First-onset mental disorders after cancer diagnosis and cancer-specific mortality: a nationwide cohort study

Ann Oncol. 2017 Aug 1;28(8):1964-1969. doi: 10.1093/annonc/mdx265.


Background: The diagnosis of cancer is strongly associated with the risk of mental disorders even in patients with no previous history of mental disorders. Accumulating data suggest that mental distress may accelerate tumor progression. We hypothesized therefore that mental disorders after a cancer diagnosis may increase the risk of cancer-specific mortality.

Patients and methods: We conducted a nationwide cohort study including 244 261 cancer patients diagnosed in Sweden during 2004-2009 and followed them through 2010. Through the Swedish Patient Register, we obtained clinical diagnoses of all mental disorders and focused on mood-, anxiety-, and substance abuse disorders (ICD10: F10-F16, F18-F19, F32-F33, F40-F41, and F43-45) that are commonly diagnosed among patients with cancer. We further classified the studied mental disorders into first-onset or recurrent mental disorders. We used Cox regression to estimate multivariable hazard ratios (HRs) with 95% confidence intervals (CIs) as a measure of the association between mental disorders after cancer diagnosis and cancer-specific mortality, adjusting for age, sex, calendar period, educational level, cancer stage, and cancer type at diagnosis.

Results: After cancer diagnosis, 11 457 patients were diagnosed with mood-, anxiety-, and substance abuse disorders; of which 7236 were first-onset mental disorders. Patients with a first-onset mental disorder were at increased risk of cancer-specific mortality (HR: 1.82, 95% CI: 1.71-1.92) while patients with a recurrent mental disorder had much lower risk elevation (HR: 1.14, 95% CI: 1.05-1.24). The increased cancer-specific mortality by first-onset mental disorders was observed for almost all cancer sites/groups and the association was stronger for localized cancers (HR: 2.00, 95% CI: 1.73-2.31) than for advanced cancers (HR: 1.49, 95% CI: 1.32-1.69).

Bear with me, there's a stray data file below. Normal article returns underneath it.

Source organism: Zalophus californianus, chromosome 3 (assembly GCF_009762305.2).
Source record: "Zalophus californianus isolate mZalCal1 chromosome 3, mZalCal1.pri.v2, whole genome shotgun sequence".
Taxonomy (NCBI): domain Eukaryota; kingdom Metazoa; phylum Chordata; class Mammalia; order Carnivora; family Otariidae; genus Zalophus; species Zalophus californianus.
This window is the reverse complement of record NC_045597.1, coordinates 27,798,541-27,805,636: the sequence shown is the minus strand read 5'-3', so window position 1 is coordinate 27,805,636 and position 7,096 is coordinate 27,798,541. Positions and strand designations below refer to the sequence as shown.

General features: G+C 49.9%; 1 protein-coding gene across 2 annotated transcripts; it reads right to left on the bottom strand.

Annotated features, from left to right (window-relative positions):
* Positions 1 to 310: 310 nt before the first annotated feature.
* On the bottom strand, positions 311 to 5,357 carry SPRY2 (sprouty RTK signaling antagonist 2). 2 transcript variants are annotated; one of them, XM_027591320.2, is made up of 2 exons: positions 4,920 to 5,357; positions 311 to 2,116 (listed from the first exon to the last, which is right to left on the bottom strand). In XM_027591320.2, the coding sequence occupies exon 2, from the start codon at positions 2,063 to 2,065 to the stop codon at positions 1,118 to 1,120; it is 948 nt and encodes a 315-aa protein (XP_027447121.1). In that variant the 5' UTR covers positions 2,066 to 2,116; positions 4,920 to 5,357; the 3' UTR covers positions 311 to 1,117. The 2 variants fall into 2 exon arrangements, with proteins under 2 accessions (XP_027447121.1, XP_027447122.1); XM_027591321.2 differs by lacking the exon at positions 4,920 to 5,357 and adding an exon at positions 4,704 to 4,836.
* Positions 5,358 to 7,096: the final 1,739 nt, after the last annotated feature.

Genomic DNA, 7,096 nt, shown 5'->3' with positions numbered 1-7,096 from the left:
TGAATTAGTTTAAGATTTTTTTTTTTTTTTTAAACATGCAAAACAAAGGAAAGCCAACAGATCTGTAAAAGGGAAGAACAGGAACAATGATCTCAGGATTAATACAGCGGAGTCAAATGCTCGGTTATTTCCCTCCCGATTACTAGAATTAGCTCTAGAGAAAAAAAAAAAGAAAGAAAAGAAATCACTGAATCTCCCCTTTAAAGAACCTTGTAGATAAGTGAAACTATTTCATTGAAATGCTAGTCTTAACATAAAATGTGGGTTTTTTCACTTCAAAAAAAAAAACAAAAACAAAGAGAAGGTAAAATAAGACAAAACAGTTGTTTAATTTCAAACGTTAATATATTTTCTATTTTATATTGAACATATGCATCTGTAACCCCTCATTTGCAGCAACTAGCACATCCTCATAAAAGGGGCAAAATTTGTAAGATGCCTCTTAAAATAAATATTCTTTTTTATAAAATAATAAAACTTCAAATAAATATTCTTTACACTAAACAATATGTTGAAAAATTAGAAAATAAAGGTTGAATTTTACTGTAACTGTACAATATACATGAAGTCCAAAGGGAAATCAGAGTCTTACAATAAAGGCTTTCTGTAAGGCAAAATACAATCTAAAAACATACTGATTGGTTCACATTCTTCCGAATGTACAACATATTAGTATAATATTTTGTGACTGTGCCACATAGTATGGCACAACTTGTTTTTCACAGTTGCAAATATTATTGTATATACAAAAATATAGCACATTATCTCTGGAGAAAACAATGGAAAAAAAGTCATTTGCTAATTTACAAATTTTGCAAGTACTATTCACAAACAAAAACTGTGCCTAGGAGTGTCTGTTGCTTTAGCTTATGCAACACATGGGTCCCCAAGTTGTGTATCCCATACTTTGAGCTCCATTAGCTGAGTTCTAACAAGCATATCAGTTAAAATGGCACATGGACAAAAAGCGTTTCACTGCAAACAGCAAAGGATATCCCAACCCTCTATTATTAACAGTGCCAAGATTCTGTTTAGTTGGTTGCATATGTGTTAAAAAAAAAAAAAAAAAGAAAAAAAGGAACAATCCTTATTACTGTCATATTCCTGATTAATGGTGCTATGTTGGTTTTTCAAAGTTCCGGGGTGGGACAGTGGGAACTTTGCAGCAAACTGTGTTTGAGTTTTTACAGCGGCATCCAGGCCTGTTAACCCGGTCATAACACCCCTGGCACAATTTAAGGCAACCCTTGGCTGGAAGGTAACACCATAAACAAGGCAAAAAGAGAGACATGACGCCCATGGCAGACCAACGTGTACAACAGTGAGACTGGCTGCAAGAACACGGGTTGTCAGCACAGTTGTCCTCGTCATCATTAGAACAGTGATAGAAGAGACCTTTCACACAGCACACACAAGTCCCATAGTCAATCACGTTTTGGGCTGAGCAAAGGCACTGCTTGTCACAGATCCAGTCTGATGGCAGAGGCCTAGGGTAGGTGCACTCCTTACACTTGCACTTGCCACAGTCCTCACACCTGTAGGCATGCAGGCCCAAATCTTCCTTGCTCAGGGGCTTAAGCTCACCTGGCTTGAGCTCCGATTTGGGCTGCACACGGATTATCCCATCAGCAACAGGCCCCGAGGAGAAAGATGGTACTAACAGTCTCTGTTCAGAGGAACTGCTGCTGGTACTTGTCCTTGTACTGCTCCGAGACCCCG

Conclusions: Patients with a first-onset common mood-, anxiety-, or substance abuse disorder after cancer diagnosis may be at increased risk of cancer-specific death.

Keywords: cancer; mental disorder; mortality; psychological stress; survival analysis.

MeSH terms

  • Aged
  • Cohort Studies
  • Female
  • Humans
  • Male
  • Mental Disorders / epidemiology*
  • Mental Disorders / etiology
  • Middle Aged
  • Neoplasms / complications
  • Neoplasms / diagnosis*
  • Neoplasms / epidemiology
  • Registries
  • Sweden / epidemiology